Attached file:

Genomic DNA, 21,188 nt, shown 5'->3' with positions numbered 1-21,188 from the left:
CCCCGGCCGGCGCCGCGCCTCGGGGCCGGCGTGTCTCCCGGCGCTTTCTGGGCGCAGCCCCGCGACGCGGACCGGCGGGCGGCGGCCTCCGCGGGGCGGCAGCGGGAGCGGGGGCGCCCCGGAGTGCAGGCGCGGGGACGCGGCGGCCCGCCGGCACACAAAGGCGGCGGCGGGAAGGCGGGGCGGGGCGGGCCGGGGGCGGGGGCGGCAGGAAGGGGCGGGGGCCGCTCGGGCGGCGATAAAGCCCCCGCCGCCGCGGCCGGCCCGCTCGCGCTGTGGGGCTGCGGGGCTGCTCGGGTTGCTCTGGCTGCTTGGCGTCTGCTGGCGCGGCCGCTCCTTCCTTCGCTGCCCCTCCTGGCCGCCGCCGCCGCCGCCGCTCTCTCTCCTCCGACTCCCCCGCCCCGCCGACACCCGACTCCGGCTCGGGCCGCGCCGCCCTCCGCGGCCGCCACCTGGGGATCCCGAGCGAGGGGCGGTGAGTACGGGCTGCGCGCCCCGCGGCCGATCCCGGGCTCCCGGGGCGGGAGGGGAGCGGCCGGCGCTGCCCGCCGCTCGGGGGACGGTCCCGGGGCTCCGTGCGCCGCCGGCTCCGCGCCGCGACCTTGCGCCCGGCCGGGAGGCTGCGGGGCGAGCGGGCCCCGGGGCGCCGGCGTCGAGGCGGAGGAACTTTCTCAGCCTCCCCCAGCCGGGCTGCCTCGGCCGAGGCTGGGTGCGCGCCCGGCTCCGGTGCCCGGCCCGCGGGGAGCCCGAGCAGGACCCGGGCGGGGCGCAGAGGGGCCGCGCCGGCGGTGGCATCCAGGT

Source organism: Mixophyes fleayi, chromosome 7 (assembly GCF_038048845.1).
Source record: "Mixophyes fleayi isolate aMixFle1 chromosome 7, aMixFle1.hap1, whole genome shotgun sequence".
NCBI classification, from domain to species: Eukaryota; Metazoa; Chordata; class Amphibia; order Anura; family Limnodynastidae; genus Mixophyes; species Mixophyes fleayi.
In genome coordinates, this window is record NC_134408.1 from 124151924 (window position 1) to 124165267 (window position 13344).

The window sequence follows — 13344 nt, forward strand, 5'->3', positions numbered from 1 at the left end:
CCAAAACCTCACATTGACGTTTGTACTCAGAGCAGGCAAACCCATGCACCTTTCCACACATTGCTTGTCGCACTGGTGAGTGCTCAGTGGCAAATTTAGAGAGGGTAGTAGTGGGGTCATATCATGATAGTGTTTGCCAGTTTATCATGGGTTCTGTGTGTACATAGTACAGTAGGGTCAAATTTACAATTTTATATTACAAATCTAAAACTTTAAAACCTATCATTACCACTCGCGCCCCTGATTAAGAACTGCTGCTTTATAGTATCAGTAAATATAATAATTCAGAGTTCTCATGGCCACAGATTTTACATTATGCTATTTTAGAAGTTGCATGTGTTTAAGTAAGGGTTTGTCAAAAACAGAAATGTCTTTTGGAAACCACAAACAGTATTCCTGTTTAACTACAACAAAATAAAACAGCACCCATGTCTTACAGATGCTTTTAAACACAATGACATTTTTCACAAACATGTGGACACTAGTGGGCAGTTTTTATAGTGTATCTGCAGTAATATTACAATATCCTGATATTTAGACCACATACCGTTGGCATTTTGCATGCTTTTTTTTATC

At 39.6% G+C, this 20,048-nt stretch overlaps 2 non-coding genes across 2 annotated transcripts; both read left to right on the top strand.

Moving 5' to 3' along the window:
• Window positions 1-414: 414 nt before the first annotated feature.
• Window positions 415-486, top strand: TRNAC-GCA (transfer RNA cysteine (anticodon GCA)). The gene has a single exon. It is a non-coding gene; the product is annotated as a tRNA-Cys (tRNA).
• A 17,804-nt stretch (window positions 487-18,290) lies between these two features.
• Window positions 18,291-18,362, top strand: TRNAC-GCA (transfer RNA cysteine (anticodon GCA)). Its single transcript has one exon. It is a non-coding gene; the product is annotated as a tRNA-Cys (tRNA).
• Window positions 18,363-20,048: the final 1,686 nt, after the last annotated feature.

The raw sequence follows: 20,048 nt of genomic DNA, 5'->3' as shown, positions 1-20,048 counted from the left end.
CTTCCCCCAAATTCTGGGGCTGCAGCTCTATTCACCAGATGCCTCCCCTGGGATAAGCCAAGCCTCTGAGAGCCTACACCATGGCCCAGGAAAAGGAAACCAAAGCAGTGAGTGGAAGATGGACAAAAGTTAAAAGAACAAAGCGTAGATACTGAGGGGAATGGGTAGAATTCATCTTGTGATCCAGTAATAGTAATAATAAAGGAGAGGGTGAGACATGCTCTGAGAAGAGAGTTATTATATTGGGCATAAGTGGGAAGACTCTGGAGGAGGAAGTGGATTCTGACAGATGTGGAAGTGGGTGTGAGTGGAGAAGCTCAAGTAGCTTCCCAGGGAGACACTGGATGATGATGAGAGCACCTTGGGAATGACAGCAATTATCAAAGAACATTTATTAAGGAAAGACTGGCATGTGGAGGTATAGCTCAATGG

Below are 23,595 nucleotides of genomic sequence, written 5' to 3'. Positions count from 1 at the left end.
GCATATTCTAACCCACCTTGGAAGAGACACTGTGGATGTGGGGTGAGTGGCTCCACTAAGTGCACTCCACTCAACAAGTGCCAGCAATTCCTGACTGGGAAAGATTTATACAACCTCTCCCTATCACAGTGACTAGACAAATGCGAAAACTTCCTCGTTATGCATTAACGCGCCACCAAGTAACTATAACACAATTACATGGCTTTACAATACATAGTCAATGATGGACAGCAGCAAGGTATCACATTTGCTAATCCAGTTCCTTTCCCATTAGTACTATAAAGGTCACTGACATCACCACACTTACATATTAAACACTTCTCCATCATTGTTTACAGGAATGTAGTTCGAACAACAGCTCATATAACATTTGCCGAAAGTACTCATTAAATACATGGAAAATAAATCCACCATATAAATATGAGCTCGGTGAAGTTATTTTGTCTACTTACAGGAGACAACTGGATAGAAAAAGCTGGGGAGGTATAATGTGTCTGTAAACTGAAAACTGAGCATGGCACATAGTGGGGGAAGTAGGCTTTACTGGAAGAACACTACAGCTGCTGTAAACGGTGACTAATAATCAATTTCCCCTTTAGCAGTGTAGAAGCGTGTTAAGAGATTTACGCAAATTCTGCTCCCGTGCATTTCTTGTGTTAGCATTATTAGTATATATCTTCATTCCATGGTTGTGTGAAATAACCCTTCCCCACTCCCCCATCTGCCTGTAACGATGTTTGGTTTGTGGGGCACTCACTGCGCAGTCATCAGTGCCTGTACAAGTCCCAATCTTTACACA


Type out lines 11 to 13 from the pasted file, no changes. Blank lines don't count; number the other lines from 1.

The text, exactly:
• Window positions 1-414: 414 nt before the first annotated feature.
• Window positions 415-486, top strand: TRNAC-GCA (transfer RNA cysteine (anticodon GCA)). The gene has a single exon. It is a non-coding gene; the product is annotated as a tRNA-Cys (tRNA).
• A 17,804-nt stretch (window positions 487-18,290) lies between these two features.